A day or two later, Suozzi got a call from Lynch. “You can’t do that,” she told him. “That’s not the way things get done around here. You have to have more patience.”
Suozzi told her he was tired of waiting. In the days that followed, Lynch dumped Nassau County as a client, and Silver had Suozzi disinvited from the 2004 Democratic National Convention. (Silver declined to comment for this story.)
Suozzi then created Fix Albany with former New York City mayor Ed Koch and Conservative Party chairman Michael Long as co-chairs. In the end, Suozzi backed candidates in only five races, defeating a Republican senator from Syracuse and a Democratic assemblyman from his native Nassau County. Although the electoral impact of Fix Albany was negligible, Suozzi insists the initiative was a huge success. “Do you think anyone would be talking about Medicaid reform if it wasn’t for Fix Albany? I moved it to the top of the agenda.”
After the election, Suozzi and Silver didn’t exactly patch things up. As president of the County Executive Association, Suozzi met with Silver on the Medicaid issue in January 2005. The meeting quickly deteriorated into a shouting match, with Suozzi storming out while Silver derisively shouted “Fix Albany.” Suozzi turned and smiled. “Dot-com.”
It’s possible that Suozzi’s hatred for Silver is what keeps him in the race. Violating one of the basic codes of politics, Suozzi has made it personal with the speaker. He has repeatedly called on Silver to resign and frequently cites his belief that Silver’s endorsement of Spitzer is proof positive the attorney general isn’t a real reformer.
Cynics have wondered if this Suozzi campaign isn’t just a dry run for attorney general or governor four or eight years down the road, but Suozzi swears this is his last campaign (he’s already announced he won’t seek a third term as Nassau County executive). Besides, it’s hard to imagine how pissing all over Spitzer and Silver, two champion grudge-holders, will help Suozzi accomplish that bank shot. A man hoping to maintain his future political viability probably doesn’t hold a news conference with giant baseball cards labeling Spitzer and Silver “Albany Insider All-Stars,” as Suozzi did last Tuesday.
Maybe it’s an ego issue: He’s just not ready to admit defeat. Maybe it’s Freudian—he’s attempting to right the political wrongs dealt his father and uncle.
Time and again, I ask Suozzi why he keeps running, and time and again, he gives the same sort of answer.
“I know I’m the best person for the job,” he told me one day in Glen Cove. “Eliot doesn’t know how to reform government. Look at his targets: Wall Street, the record industry—they’re all outside government.”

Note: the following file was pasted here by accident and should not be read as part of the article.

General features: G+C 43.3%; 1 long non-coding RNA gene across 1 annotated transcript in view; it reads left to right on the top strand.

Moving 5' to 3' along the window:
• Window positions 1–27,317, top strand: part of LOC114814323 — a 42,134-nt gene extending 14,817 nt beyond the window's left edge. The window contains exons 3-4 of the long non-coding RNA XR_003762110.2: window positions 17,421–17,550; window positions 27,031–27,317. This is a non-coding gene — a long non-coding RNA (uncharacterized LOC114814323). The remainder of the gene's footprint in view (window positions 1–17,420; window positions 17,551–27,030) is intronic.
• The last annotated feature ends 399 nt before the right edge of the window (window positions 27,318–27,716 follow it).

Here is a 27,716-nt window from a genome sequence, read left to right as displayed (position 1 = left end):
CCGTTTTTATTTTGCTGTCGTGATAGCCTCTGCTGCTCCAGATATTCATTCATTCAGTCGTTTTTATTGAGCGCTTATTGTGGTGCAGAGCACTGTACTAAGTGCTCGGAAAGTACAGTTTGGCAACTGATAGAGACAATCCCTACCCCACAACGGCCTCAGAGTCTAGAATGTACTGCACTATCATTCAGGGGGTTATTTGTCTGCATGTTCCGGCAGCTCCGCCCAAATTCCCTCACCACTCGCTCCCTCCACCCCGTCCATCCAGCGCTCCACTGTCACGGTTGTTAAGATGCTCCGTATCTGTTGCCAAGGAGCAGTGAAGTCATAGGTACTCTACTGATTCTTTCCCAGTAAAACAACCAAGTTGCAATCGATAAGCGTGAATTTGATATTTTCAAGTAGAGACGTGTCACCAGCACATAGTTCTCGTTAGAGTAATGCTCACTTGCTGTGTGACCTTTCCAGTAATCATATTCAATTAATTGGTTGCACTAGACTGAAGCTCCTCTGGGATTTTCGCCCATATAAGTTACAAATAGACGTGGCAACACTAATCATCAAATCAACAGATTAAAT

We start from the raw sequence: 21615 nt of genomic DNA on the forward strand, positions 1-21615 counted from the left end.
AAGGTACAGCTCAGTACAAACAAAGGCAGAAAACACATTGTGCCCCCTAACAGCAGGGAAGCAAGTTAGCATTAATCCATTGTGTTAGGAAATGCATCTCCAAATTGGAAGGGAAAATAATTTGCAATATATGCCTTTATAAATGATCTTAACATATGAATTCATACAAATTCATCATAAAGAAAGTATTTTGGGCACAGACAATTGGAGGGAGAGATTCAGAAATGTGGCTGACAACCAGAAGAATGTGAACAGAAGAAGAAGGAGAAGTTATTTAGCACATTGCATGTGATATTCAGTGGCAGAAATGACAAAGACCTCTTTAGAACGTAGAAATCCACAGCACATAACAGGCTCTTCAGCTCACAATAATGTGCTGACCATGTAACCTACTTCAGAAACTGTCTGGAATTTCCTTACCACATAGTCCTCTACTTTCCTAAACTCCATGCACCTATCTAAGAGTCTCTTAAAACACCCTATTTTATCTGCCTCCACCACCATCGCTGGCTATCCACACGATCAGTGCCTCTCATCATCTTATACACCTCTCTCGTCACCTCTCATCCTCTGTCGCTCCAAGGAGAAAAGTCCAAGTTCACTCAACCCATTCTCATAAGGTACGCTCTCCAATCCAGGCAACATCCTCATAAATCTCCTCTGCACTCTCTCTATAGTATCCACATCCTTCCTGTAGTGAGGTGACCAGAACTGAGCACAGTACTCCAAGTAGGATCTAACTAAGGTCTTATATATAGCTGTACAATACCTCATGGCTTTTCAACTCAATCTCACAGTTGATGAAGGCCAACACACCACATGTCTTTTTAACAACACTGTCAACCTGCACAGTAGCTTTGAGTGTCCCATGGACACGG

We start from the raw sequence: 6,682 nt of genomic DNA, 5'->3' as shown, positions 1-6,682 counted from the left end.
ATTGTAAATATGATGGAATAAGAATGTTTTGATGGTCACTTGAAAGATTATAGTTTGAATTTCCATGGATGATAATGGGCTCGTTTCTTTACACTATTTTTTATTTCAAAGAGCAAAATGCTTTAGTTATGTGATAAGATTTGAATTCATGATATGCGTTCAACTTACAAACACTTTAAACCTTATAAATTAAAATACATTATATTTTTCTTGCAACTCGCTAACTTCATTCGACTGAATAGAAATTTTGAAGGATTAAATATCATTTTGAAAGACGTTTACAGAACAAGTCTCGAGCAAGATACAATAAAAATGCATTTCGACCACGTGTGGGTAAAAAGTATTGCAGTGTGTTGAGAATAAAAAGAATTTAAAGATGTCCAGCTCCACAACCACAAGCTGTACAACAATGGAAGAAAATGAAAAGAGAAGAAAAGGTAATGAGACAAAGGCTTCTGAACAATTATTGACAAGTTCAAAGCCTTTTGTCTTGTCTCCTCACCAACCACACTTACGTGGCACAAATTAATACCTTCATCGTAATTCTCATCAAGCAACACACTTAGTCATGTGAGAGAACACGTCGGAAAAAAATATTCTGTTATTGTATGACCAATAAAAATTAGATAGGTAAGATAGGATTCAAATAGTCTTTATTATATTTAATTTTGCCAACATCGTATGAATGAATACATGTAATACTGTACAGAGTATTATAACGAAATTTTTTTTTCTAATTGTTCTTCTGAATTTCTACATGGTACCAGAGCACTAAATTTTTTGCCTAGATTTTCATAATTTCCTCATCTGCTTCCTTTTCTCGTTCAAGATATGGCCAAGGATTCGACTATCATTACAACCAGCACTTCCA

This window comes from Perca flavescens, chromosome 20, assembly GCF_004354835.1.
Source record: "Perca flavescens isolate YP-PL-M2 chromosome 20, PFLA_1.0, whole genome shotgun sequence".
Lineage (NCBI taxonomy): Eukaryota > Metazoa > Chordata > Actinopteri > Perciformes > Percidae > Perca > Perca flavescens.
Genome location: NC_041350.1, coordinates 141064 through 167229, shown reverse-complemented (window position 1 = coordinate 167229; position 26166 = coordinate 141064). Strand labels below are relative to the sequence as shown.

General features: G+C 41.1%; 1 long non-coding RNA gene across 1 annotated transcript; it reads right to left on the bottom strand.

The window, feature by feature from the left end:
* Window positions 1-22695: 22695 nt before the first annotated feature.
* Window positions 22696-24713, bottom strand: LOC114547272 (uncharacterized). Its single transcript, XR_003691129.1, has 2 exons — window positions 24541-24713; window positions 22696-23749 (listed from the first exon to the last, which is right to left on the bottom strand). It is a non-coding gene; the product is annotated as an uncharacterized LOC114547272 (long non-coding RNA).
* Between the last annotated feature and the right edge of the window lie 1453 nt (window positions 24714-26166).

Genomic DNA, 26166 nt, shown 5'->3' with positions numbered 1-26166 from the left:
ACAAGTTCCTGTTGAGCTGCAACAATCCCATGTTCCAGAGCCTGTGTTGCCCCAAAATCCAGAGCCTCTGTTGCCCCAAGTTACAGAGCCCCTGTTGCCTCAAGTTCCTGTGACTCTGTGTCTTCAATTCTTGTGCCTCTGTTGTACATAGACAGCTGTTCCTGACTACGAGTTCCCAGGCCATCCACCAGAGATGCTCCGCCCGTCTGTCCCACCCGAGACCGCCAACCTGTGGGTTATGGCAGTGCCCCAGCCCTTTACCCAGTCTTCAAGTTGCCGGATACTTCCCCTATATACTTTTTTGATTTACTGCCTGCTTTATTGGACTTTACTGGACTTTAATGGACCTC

“Look, I don’t think, I know I’m the best man for the job,” he told me last weekend. “This is worth fighting for. Too many people quit when it gets hard.”
In the end, I can’t decide if he’s a true believer, a little delusional, or both.
“George Washington was betrayed by his aide-de-camp and found his soldiers on the verge of mutiny,” Suozzi tells me at one point. “So he crosses the Delaware. He surprises the Hessians for the first big victory of the war, and the whole world changed. Anything that has ever happened in history requires sacrifice, particularly when things look bleak.” Then he starts laughing. “Which they do right now.”
Oh, yeah, the main reason Tom Suozzi won’t quit? He still thinks he’s going to win. The Suozzi campaign swears that the July 25 debate will be the first day of the rest of their campaign’s life. “Once people see Tom and Eliot on the same stage, they’re going to insist on more debates,” says Kim Devlin, Suozzi’s campaign manager.
Not bloody likely. To repeat an old political adage, the only way Spitzer loses is he gets caught with a live boy or a dead girl. Even in the unlikely event of Suozzi’s destroying Spitzer in a debate few will see, the attorney general has $18 million worth of ads and a well-oiled union-led get-out-the-vote operation to fall back on. Further drowning Suozzi’s cause is that the pool of potential voters for the primary is already locked in. Unlike in some states, registered independents and liberal Republicans, potential Suozzi converts, can’t change their party registration and vote in the primary.
It’s possible an ignominious loss won’t be a fatal blow. Sheinkopf believes that, in the end, the Spitzer-Suozzi battle is a win-win situation. “Spitzer solidifies his reformer credentials by beating another reformer, and Suozzi gets known better around the state. No one will remember this campaign in four or eight years. No one remembers Koch lost in ’69 and ’73 before he won in 1977.”